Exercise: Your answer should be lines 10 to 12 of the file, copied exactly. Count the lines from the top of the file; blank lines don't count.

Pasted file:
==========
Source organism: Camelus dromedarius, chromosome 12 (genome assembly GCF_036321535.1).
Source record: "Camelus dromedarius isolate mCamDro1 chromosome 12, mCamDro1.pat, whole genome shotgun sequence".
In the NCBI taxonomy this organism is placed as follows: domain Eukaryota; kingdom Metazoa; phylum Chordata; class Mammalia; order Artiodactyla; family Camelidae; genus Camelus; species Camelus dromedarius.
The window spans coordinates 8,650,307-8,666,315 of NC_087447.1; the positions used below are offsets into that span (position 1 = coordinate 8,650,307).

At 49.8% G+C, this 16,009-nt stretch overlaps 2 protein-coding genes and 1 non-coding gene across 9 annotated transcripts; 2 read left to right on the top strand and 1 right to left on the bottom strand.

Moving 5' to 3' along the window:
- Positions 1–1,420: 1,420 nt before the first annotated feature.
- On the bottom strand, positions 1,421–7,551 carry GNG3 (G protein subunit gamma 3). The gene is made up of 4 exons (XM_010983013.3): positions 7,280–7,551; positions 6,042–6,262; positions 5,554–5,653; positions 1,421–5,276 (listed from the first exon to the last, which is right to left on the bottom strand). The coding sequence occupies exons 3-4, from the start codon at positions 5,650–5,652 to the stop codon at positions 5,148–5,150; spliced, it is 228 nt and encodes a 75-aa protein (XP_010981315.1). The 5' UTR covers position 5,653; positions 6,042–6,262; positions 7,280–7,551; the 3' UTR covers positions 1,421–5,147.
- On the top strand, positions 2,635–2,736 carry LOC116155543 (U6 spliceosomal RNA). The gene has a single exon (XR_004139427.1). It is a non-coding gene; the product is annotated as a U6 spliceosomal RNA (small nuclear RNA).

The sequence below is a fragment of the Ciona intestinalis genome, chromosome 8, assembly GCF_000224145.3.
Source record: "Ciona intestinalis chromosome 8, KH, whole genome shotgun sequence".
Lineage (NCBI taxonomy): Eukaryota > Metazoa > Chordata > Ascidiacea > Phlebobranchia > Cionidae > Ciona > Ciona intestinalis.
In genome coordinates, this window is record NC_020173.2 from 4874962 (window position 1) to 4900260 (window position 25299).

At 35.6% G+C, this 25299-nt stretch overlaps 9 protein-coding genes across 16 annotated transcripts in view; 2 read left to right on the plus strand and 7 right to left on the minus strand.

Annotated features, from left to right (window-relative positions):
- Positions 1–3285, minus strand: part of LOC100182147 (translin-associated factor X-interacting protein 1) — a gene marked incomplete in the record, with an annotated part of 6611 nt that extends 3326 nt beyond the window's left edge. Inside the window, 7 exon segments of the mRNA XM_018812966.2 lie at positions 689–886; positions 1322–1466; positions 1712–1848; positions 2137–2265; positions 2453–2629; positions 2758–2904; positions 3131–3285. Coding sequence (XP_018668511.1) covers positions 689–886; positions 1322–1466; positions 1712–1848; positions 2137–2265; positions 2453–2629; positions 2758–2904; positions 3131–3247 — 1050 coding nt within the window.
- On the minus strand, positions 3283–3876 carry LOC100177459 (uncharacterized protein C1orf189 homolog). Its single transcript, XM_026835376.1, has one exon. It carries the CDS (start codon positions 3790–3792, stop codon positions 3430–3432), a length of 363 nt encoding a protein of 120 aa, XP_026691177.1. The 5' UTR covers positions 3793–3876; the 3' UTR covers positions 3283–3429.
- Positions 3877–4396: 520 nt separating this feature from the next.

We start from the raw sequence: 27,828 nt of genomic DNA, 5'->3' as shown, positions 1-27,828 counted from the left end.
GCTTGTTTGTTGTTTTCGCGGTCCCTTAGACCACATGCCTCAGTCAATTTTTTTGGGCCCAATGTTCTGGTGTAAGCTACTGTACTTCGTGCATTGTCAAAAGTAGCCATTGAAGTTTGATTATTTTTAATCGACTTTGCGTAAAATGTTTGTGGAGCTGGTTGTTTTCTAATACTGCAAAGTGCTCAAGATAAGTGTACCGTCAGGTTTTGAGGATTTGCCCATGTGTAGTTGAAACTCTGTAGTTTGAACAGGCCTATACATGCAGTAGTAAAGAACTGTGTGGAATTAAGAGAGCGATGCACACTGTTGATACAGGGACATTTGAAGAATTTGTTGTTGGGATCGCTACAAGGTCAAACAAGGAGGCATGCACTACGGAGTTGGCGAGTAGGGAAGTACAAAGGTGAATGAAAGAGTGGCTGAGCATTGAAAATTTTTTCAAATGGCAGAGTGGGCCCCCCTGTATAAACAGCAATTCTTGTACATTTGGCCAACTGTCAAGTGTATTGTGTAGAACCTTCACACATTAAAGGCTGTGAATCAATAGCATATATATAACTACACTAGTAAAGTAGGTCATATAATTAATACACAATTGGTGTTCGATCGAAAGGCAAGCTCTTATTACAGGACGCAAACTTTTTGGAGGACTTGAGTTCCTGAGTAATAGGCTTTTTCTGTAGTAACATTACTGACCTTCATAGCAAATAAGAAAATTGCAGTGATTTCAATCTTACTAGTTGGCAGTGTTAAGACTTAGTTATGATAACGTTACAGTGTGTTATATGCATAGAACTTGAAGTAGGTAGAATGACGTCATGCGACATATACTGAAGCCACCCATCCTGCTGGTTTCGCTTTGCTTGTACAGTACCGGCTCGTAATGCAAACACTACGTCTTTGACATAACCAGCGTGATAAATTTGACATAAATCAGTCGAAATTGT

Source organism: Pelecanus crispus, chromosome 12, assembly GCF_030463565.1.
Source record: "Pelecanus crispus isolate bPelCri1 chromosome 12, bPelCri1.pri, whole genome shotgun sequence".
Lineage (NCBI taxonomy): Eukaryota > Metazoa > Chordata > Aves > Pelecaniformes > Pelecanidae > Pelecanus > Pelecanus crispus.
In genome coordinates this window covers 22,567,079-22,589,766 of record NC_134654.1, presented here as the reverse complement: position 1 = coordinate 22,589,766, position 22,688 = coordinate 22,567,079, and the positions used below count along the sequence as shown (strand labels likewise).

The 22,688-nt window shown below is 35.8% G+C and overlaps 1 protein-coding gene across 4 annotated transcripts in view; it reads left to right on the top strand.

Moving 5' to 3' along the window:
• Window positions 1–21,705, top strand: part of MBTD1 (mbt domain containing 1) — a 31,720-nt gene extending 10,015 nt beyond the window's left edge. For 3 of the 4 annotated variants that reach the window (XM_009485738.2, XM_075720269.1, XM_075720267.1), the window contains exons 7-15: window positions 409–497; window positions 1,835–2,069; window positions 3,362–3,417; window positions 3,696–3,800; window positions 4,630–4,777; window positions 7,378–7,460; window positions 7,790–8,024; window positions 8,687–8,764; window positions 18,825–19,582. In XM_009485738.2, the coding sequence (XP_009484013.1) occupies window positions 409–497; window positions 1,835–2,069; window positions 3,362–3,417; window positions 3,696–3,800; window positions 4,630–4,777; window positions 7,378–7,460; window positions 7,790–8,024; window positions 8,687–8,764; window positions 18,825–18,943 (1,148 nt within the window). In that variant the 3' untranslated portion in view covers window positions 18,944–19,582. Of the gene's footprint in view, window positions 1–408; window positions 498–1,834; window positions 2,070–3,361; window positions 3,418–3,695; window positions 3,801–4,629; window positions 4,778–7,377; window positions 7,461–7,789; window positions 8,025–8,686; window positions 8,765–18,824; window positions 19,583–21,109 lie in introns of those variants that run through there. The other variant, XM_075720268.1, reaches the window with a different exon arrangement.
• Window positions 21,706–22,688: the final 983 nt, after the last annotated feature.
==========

The sequence below is a fragment of the Ciona intestinalis genome, chromosome 8, assembly GCF_000224145.3.
Source record: "Ciona intestinalis chromosome 8, KH, whole genome shotgun sequence".
Lineage (NCBI taxonomy): Eukaryota > Metazoa > Chordata > Ascidiacea > Phlebobranchia > Cionidae > Ciona > Ciona intestinalis.